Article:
“It’s inspired by the work we’re doing for the health and wellbeing garden we’re doing for Wisley. I want it to be an immersive space. No matter how busy and chaotic Main Avenue can be I want people to look at our garden and feel drawn towards it and feel at complete ease as they move throughout the space and the way we’ll achieve that is by having no straight lines or forced paths – there’s seemingly no direction – you don’t go from A to B, there’s no sculpture at the end of an avenue. It’s more organic in its form and the way I’ve set out the paths. It’s a way to make people feel like they can move through the space at their own pace, in their own time without any real agenda – just to go and get lost really.
“In terms of how this garden could potentially help improve heath and wellbeing, I think most the of gardens at Chelsea will be beautiful, but that’s the point, if you can create a garden that’s beautiful to look at you can break a thought process and if that’s what it takes to just forget the everyday stresses or anxiety that you might feel then that’s what we’re looking to do – give people benches or options and places to rest, sit and quietly contemplate and give them focus on the space and it’s hopefully going to be a garden that works for people not just looking at it from the outside but also moving through it. That’s the lovely thing this year, I’ve got the chance for the first time to invite people through the garden because it’s the RHS Garden. It makes a nice change. It’s the one thing that’s been missing with the other three gardens I’ve done – you get to the end and your focus is on what it looks like from the outside and it’s just such a shame that people don’t get the chance to experience it.
“This one needs to be an interactive space. The planting is going to be tactile, there’s going to be a sculpture in there that we’re going to encourage people to interact with and feel the different textures and enjoy the garden in that way. It’s is really exciting for me to be able to do this one.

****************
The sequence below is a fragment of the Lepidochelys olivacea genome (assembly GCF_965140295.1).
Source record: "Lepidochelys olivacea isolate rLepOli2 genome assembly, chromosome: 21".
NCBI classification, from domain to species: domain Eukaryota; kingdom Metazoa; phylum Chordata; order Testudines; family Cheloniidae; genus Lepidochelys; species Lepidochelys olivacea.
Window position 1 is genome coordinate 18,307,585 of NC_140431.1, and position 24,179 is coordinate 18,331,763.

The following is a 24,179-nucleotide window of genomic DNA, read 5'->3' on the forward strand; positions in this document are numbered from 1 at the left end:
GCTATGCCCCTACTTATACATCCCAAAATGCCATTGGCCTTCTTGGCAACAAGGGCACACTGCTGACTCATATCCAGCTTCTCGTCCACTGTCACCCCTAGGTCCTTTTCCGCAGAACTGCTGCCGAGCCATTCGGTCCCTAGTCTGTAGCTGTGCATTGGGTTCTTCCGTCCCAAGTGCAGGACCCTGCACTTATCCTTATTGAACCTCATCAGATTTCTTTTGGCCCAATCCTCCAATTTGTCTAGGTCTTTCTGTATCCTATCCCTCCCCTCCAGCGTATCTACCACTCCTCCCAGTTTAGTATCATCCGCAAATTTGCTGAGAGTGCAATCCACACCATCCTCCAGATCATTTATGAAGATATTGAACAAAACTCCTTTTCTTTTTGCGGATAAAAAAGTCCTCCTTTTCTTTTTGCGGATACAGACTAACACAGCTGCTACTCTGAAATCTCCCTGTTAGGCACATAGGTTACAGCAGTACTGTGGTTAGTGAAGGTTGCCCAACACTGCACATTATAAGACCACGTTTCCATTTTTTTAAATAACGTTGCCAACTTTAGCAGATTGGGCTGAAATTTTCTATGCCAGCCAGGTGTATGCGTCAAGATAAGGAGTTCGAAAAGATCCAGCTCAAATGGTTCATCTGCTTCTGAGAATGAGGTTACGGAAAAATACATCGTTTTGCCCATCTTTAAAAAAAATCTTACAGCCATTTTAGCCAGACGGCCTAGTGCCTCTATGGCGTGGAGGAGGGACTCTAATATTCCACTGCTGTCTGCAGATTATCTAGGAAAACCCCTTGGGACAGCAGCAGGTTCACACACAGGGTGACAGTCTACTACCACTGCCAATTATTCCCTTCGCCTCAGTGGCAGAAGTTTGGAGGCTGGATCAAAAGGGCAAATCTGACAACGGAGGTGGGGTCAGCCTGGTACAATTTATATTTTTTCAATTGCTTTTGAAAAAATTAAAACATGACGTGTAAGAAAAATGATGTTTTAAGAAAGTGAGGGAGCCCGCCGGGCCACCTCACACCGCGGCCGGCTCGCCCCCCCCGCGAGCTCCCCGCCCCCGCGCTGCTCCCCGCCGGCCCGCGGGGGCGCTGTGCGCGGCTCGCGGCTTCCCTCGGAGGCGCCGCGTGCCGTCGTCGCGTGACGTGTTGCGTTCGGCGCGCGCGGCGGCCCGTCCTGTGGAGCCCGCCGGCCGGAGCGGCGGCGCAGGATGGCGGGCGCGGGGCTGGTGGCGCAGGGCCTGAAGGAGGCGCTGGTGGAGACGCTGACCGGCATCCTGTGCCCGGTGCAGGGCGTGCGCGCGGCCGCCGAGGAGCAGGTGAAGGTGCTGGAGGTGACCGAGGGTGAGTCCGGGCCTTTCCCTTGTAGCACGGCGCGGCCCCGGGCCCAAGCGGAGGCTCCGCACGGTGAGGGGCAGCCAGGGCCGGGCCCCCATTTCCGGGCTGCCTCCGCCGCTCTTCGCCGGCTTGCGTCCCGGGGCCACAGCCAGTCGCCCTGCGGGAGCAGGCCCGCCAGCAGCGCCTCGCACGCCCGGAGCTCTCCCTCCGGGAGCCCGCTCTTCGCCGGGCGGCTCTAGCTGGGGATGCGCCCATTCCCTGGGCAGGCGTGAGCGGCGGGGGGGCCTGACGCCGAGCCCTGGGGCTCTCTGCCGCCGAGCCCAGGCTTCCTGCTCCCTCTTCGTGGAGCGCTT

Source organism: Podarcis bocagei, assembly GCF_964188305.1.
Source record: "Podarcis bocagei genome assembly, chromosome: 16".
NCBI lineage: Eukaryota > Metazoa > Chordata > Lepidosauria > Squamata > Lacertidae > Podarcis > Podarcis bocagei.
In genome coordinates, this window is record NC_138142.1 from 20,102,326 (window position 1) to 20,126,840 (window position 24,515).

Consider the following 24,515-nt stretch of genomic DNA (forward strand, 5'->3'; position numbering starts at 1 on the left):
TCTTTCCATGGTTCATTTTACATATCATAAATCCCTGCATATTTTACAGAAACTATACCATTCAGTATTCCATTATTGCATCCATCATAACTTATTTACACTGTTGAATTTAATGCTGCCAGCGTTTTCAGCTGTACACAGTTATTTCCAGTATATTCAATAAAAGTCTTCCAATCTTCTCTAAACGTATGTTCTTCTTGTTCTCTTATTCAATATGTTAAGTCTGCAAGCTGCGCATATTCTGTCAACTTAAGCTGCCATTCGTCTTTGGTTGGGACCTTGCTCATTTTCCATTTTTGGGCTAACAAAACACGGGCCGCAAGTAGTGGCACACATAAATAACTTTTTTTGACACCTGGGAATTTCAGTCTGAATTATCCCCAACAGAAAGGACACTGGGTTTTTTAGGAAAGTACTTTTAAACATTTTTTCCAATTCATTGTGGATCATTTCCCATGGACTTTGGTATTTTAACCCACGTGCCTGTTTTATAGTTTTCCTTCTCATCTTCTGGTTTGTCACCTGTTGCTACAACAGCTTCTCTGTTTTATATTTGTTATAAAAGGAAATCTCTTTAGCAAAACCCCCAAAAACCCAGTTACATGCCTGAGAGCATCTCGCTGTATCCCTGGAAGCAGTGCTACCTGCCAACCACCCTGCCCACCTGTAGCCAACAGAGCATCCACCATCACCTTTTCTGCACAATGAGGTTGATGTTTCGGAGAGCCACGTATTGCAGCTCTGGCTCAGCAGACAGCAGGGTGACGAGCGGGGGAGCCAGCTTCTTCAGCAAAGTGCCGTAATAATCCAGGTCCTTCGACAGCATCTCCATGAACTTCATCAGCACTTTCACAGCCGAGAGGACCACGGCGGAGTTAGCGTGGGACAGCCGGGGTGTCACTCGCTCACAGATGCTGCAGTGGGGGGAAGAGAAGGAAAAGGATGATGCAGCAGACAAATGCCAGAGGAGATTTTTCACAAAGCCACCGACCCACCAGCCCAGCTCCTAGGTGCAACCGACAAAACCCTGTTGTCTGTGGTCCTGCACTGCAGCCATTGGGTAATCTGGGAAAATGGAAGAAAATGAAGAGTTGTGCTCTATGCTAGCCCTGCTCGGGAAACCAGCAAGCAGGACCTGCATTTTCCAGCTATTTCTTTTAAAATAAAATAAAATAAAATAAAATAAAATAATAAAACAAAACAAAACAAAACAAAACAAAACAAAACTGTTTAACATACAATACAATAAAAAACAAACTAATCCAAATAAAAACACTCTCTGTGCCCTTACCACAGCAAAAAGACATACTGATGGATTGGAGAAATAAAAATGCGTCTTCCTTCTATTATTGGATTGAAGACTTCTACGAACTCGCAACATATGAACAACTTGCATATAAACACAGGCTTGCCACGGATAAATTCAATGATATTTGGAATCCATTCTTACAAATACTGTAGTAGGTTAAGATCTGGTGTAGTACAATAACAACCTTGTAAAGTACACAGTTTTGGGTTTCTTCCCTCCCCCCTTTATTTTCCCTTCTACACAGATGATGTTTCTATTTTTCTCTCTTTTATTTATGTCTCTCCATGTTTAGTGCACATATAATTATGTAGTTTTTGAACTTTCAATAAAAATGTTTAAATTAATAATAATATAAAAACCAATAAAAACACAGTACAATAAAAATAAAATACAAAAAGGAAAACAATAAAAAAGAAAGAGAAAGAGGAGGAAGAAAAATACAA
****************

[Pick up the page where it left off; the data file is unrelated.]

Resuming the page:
Works for everyone
“There’s also a series of terraces that’s a play on what we’re doing at Wisley – giving people a different vantage points, so even if you’re not moving through the garden you can stand up on this terrace, look almost over the top planting and feel like you’re within the garden and that’s something we’ve been working on with the Wisley team and the science department, working on how we can help people with different disabilities – dementia patients for example need a sense of enclosure to make them feel secure and we’ll do that with planting so when you’re sitting on a bench you’ll feel completely enveloped by the planting. You’ll have that sense of security without losing focus of the wider landscape. It’s quite a difficult balancing act – you need to make someone feel secure without closing off the entire perimeter from floor to ceiling and we’ll do that through layered planting. It should make for a really lovely effect whether you are suffering or just want to walk through a really lovely space.
“The garden will live on again. It’s being done in association with the NHS mental health trust. They had 38 applicants for the garden and that accounts for three quarters of the mental health trusts in the UK. They’ve all applied because they need some decent outdoor space and wherever it ends up it will make a huge impact and a dramatic difference. The great thing is that as well as it working as a space to move through and help patients recover, you can also get to appreciate the garden from an aerial perspective from the upper floors. That’s going to help just as much. If you’re looking out to the grounds as they are – boring concrete – to enable them to have nice looking trees to look at the canopies or just a well structured space will entice people through it and as results have shown it will speed up recovery. We’ve been working with the Wisley students and the NHS to try and come up with something that is going to help the patients who are going to use it.
“That’s what was lovely about the Help for Heroes Garden (2014) – it’s one thing exhibiting at Chelsea and putting on a bit of a show but if there’s a legacy to it and if it can help at the same time it’s great.
“If you can make people feel at ease and feel comfortable in their surroundings, immediately it reduces stress and reduces heart rate and therefore blood pressure and anxiety levels.
“It’s going to be manic on Main Avenue but if someone has two minutes to sit down and focus on a planting combination or a sculpture, or just looks up at the trees and that breaks the everyday thought processes and relives stress and anxiety then we’ve done our job.”
After the show, Camden and Islington NHS Foundation Trust (C&I) will receive the garden. C&I provides inpatient and community mental health services and the garden will be located at its Highgate Mental Health Centre, one of its two inpatient psychiatric sites.
Photos from the 2018 Chelsea Flower Show: